In 1950's Brooklyn, sisters Rose and Pearl Weiss grow up in a loving but strict ultra-Orthodox family, never dreaming of defying their parents or their community's unbending and intrusive demands. Then, a chance meeting with a young French immigrant turns Rose's world upside down, its once bearable strictures suddenly tightening like a noose around her neck. In rebellion, she begins to live a secret life – a life that shocks her parents when it is discovered. With nowhere else to turn, and an overwhelming desire to be reconciled with those she loves, Rose tries to bow to her parents' demands that she agree to an arranged marriage. But pushed to the edge, she commits an act so unforgivable, it will exile her forever from her innocent young sister, her family, and all she has ever known.
Forty years later, pious Pearl's sheltered young daughter Rivka suddenly discovers the ugly truth about her Aunt Rose, the outcast, who has moved on to become a renowned photographer. Inspired, but nave and reckless, Rivka sets off on a dangerous adventure that will stir up the ghosts of the past, and alter the future in unimaginable ways for all involved.
Powerful, page-turning and deeply moving, Naomi Ragen's The Sisters Weiss is an unforgettable examination of loyalty and betrayal; the differences that can tear a family apart and the invisible bonds that tie them together.
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NAOMI RAGEN is the author of eight novels, including several international bestsellers, and her weekly email columns on life in the Middle East are read by thousands of subscribers worldwide. An American, she has lived in Jerusalem for the past forty years and was voted one of the three most popular authors in Israel. Her books include Sotah, The Ghost of Hannah Mendes, and The Covenant.Excerpt. © Reprinted by permission. All rights reserved.:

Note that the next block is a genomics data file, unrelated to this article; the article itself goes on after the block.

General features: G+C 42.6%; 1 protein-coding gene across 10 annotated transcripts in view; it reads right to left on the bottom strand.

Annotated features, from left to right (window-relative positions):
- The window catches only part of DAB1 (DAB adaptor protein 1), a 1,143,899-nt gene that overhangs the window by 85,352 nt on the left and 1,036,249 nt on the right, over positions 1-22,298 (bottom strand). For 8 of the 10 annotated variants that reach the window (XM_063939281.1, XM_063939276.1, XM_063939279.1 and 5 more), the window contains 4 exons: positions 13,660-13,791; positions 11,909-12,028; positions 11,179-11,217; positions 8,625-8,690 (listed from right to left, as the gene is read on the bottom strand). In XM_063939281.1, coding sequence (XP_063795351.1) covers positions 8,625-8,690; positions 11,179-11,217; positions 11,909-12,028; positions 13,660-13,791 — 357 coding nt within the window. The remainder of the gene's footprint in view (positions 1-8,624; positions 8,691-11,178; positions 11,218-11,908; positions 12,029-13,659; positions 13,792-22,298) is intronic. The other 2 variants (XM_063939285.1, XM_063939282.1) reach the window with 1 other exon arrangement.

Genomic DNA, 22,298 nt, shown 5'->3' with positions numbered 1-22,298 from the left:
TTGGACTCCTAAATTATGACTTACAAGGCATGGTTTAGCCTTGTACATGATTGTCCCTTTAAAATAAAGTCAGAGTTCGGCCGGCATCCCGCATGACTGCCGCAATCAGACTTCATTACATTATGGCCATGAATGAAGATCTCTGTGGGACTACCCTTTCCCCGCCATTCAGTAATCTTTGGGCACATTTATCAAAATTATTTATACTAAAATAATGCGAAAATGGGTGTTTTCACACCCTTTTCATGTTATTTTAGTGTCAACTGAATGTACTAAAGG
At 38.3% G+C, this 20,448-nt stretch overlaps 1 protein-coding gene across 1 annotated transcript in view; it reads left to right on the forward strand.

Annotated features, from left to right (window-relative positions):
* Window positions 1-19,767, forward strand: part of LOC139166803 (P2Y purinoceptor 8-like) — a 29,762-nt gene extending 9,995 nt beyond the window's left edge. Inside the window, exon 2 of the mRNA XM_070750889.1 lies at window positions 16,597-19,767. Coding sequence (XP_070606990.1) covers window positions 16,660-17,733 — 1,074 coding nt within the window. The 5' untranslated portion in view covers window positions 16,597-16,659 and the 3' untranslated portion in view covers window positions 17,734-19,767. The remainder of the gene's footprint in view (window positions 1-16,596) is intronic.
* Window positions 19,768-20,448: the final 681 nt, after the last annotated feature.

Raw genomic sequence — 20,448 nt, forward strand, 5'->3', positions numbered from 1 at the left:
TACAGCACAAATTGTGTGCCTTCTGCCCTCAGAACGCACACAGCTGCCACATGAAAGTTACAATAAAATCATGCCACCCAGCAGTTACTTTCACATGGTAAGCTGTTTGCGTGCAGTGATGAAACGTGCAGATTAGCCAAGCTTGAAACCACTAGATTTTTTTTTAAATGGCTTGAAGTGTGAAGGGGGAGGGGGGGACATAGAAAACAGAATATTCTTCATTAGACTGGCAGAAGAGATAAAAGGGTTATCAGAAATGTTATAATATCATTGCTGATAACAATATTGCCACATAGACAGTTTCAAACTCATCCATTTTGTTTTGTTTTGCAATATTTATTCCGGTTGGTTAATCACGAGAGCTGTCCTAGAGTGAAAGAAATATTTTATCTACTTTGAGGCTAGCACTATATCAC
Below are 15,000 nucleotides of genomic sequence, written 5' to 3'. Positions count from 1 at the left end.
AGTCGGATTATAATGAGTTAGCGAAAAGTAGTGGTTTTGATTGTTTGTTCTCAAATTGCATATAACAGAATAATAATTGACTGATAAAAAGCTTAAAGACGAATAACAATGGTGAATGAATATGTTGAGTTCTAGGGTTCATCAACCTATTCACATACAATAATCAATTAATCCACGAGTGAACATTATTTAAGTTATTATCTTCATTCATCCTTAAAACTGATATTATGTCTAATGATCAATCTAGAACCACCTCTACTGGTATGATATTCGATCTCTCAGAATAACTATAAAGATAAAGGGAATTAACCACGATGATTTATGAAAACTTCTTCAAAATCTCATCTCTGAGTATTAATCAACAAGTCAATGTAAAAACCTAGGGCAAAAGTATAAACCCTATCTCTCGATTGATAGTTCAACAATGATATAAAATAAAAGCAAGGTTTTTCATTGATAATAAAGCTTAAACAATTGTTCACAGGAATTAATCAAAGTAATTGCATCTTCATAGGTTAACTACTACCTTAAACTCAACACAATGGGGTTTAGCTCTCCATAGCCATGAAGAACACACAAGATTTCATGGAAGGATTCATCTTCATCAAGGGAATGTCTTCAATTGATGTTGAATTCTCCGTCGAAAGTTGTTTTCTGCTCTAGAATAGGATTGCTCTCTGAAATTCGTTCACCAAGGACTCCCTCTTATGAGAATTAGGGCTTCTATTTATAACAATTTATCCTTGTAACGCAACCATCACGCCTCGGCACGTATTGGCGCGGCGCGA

Williamsburg, Brooklyn, 1956
Years later, when the terrible sins—both real and imagined—they had committed against each other had separated them seemingly forever, the sisters Weiss would remember that night very differently.
What really happened was this.
It was a Friday night. Crowded around the enormous, dark walnut dining room table that took up the entire living room were the immediate family (except for their two eldest brothers, Abraham and Mordechai, both off learning in an upstate yeshiva), a distant cousin who had just come over from Poland, and the usual pale, eager Talmud students who changed from week to week. Shining in their Sabbath finery, everyone sat up straight waiting for the meal to begin, hungrily eyeing the two large, handmade challah loaves—kneaded personally by Rebbitzin Bracha Weiss—resting in their place of honor covered by a gold-embroidered velvet cloth so as to shield them from the insult of the wine being blessed first.
Their mother, Rebbitzin Bracha Weiss, her arms filled with baby Duvid, settled Pearl, barely three, on the opposite side of the table from her in one of the big dining room chairs, although the child’s feet barely reached the edge.
“Really, Mameh…” their father, Rabbi Asher Weiss, remonstrated, shaking his head warningly. “You’re asking for trouble.”
He was a big, heavy man with a serious paunch who dressed in the black garb of the Hassidim, although he wasn’t a Hassid. But, by adopting their distinctive clothing, he felt that much closer to a holiness that secretly—and to his everlasting shame—consistently eluded him. Most importantly, he enjoyed covering himself in an outer shell that advertised to all his utter alienation from what he felt was the too-easy American lifestyle with its careless acceptance of life on earth, a life he was convinced was a heavy responsibility, a burden to be borne until he could, with thanks, relinquish it entering the World to Come.
Pearl squirmed. Ever since the baby had usurped her mother’s lap and arms, not to mention her crib, she had been indulging in strange outbursts of unpredictable behavior. Just the other day, she had absolutely refused to have her hair brushed and curled, compelling her exasperated mother to hold up scissors and threaten her with baldness.